Bblaaesl pryleas pnmrrioefg srillaimy aeoulltsby dvrseee clbrpmaaoe tteenmrat.

If you need hints, it follows the same rule. The sentence has all the words with first and last letters in place. The letters in the middle are jumbled. According to “the researcher from Cambridge” you should be able to read it easily. Why can’t you? It follows the exactly same rules. Have I made my point?

Why does it work?

Believe it or not, the paragraph actually works. I could read it without any hiccups. At the same time, the one above, which follows the same rules is pretty difficult to read. So what makes the chain mail paragraph so readable? In simple words…

1. There are 69 words in the paragraph. Out of those 69 words, only 37 are jumbled. All the other 32 words are two or three lettered words, which can’t follow the rule. That clears up the structure of sentences.

2. Out of the 37 jumbled words. 12, if I counted correctly, are four letter words that can only have the middle letters swapped. Those are breeze to figure out. That leaves us with just 25 jumbled letters. Given your life-long experience with reading, you can easily predict those if you know most of the other words.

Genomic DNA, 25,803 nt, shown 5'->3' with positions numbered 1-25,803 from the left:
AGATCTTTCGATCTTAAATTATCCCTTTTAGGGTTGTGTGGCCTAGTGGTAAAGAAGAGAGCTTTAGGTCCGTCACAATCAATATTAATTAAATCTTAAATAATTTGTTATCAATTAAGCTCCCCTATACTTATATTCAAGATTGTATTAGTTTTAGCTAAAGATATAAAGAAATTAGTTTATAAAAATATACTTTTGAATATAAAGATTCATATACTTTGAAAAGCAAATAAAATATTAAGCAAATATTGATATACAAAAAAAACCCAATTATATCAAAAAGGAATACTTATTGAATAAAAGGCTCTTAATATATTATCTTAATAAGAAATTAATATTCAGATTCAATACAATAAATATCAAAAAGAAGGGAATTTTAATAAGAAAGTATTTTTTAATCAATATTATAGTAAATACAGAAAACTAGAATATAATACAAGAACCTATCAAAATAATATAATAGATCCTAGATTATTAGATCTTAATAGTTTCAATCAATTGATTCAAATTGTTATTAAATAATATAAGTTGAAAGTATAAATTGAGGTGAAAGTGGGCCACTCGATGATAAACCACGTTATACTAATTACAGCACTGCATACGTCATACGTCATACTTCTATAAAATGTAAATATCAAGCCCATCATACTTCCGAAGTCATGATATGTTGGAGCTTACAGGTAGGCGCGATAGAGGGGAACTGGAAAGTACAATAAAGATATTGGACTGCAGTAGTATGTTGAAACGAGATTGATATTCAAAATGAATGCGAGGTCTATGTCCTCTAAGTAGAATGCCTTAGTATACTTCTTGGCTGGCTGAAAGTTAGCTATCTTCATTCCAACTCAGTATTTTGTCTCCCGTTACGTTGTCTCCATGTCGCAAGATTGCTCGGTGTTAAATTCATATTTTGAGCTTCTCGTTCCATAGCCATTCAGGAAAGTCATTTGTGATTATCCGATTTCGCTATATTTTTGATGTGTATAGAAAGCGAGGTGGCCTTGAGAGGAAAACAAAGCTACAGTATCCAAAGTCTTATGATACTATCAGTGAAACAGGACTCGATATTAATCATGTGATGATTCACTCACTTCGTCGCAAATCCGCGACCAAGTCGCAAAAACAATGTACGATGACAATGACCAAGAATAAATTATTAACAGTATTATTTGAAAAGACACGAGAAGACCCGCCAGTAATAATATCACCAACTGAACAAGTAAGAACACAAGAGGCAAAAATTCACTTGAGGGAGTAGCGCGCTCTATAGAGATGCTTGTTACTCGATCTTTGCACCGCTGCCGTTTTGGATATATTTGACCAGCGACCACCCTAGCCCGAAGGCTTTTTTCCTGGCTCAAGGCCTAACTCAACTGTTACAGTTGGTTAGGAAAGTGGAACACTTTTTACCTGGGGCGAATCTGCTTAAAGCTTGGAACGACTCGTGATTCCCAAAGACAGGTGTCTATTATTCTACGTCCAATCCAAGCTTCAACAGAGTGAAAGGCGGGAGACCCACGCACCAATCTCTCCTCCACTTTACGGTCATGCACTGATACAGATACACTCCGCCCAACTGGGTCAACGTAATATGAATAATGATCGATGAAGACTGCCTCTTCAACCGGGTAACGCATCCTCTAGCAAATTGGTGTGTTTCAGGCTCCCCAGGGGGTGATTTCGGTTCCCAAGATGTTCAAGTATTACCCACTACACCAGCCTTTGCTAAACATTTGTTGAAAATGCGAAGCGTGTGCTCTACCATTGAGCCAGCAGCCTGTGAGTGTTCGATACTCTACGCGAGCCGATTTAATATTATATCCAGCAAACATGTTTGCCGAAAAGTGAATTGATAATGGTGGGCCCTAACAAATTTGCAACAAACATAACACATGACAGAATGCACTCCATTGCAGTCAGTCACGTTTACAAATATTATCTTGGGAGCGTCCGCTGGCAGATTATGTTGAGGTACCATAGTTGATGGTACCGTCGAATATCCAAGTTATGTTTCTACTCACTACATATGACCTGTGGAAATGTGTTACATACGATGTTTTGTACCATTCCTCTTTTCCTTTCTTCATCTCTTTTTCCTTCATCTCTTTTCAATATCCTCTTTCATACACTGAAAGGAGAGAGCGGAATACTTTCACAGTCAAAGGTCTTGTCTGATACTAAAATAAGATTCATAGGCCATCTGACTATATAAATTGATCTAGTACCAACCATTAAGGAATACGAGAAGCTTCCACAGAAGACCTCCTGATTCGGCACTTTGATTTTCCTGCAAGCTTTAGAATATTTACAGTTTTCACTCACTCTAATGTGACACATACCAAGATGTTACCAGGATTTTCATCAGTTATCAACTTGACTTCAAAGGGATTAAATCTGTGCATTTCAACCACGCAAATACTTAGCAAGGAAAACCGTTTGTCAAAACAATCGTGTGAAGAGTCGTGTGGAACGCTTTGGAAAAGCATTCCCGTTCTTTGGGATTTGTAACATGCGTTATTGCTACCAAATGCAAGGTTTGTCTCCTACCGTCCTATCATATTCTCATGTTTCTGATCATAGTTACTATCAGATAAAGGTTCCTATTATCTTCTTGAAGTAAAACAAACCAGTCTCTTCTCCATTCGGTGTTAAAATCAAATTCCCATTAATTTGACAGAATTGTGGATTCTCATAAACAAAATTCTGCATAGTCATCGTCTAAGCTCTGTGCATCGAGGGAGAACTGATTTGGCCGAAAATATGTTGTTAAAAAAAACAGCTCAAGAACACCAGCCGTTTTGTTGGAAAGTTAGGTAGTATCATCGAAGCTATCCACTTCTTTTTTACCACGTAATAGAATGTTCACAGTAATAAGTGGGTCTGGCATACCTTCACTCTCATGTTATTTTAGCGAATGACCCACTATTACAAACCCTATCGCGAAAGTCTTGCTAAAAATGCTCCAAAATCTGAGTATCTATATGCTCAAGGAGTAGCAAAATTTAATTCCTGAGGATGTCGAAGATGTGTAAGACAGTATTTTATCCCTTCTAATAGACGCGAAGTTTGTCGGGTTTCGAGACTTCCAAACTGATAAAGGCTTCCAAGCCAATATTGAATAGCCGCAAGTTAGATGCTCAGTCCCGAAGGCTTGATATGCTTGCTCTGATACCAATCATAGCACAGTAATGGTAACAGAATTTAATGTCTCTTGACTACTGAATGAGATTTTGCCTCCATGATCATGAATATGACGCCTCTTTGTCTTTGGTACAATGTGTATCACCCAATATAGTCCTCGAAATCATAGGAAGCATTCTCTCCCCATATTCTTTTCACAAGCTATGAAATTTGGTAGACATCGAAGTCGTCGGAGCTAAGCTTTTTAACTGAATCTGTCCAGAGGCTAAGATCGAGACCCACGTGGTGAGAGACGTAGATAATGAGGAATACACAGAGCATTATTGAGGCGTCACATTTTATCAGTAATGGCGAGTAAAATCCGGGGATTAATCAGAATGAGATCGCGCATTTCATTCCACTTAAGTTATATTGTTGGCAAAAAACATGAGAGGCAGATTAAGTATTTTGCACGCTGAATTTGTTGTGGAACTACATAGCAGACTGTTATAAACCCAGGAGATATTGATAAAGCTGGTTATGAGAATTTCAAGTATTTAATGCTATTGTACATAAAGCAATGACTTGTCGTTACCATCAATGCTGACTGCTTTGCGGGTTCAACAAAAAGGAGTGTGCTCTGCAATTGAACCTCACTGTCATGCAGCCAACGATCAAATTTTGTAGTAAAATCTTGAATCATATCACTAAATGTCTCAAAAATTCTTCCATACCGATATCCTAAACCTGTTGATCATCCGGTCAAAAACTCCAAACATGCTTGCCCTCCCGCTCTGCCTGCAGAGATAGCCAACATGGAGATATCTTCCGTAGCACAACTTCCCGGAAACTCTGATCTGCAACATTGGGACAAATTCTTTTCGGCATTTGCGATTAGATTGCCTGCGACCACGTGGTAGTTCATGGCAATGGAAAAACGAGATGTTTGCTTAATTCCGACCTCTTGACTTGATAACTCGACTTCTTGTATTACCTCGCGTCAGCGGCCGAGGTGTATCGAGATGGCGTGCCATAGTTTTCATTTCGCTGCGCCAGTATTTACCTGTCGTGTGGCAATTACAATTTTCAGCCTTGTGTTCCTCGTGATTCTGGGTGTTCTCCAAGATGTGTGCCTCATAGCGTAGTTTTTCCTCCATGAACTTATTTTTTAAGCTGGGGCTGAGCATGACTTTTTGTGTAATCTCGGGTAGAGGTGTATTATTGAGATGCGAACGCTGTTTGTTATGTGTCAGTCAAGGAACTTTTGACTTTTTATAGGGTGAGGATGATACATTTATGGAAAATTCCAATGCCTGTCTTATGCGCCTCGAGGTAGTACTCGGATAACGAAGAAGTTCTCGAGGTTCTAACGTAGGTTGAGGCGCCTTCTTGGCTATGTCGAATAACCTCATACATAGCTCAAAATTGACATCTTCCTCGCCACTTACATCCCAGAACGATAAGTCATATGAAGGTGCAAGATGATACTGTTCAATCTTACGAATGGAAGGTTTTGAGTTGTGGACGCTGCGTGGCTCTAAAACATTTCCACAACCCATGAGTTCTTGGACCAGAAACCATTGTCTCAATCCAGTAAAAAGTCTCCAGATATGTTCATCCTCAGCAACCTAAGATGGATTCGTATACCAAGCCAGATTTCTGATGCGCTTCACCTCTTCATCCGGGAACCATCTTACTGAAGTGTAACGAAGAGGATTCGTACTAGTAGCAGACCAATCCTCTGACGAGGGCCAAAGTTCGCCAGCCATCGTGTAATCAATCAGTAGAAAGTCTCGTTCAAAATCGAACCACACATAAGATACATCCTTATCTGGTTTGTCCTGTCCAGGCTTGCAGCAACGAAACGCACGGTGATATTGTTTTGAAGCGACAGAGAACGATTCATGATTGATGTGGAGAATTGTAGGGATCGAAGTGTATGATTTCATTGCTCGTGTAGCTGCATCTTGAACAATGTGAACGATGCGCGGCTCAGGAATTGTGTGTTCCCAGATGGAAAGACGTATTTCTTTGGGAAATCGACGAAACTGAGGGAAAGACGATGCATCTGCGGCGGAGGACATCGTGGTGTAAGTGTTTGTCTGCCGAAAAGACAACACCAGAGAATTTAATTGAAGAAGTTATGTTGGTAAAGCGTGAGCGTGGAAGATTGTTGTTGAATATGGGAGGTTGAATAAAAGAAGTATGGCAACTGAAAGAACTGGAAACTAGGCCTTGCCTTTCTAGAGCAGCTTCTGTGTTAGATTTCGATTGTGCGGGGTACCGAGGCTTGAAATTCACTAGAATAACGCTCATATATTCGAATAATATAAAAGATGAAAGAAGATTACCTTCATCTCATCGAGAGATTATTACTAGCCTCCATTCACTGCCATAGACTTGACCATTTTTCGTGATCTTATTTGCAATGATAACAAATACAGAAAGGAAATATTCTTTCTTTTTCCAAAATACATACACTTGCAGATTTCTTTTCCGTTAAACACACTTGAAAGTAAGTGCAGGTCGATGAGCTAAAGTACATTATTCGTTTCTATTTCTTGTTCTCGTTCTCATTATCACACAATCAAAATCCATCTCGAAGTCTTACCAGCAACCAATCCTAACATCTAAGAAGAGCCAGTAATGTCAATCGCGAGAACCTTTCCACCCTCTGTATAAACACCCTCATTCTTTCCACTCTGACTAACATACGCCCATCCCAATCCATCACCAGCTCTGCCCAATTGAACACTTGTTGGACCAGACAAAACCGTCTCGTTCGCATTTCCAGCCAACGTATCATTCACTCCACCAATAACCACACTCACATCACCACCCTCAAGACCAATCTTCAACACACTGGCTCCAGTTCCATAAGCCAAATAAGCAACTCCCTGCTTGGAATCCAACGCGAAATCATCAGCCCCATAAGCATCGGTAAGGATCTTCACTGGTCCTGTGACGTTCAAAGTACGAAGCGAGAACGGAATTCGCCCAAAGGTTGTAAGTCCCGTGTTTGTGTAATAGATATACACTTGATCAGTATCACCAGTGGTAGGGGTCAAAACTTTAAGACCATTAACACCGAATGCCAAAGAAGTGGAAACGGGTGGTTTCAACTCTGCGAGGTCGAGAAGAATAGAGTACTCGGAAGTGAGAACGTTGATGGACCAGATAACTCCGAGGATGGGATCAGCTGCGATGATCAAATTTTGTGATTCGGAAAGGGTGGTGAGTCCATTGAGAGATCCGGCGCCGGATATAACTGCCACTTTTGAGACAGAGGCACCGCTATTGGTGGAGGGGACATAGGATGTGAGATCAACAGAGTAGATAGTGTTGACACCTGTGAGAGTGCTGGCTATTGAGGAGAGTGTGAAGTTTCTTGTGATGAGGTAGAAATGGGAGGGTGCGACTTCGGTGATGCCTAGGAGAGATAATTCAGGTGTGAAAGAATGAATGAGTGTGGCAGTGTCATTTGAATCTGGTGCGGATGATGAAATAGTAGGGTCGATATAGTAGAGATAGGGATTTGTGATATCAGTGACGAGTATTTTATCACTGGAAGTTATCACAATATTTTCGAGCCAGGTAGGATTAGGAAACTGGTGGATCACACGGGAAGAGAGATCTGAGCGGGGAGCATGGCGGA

3. Most of these 5 or more lettered words (in 25) are at such places that they don’t even require reading. For instance, your brain can easily figure that “because” will come after “this is”. So it knows, “bcuseae” is actually “because”.  Also, all of these 25 “big” words are easy and familiar ones.

4. The words have not been jumbled a lot.  There are mostly letter swaps, like – porbelm. “Porbelm” has just 2 pair of letters swapped. All those words that have this are pretty easy to figure too. What if it was “pbelorm”? It gets tougher when the central letter is moved from its place. Isn’t it?

But the mission of the makers of the meme passage was to blow your minds in a way that you’d be forced to forward it to your friends. So, they put in easy jumbles.

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A Chat With Jaan Altosaar From Useful Science

By Anupum Pant

Today is a special day on Awesci because I’m publishing the first ever interview that has been done especially for the website – A talk with one of the creators of Useful Science, Jaan Altosaar. I hope I keep bringing more of these interesting talks in the future.

Useful Science – Background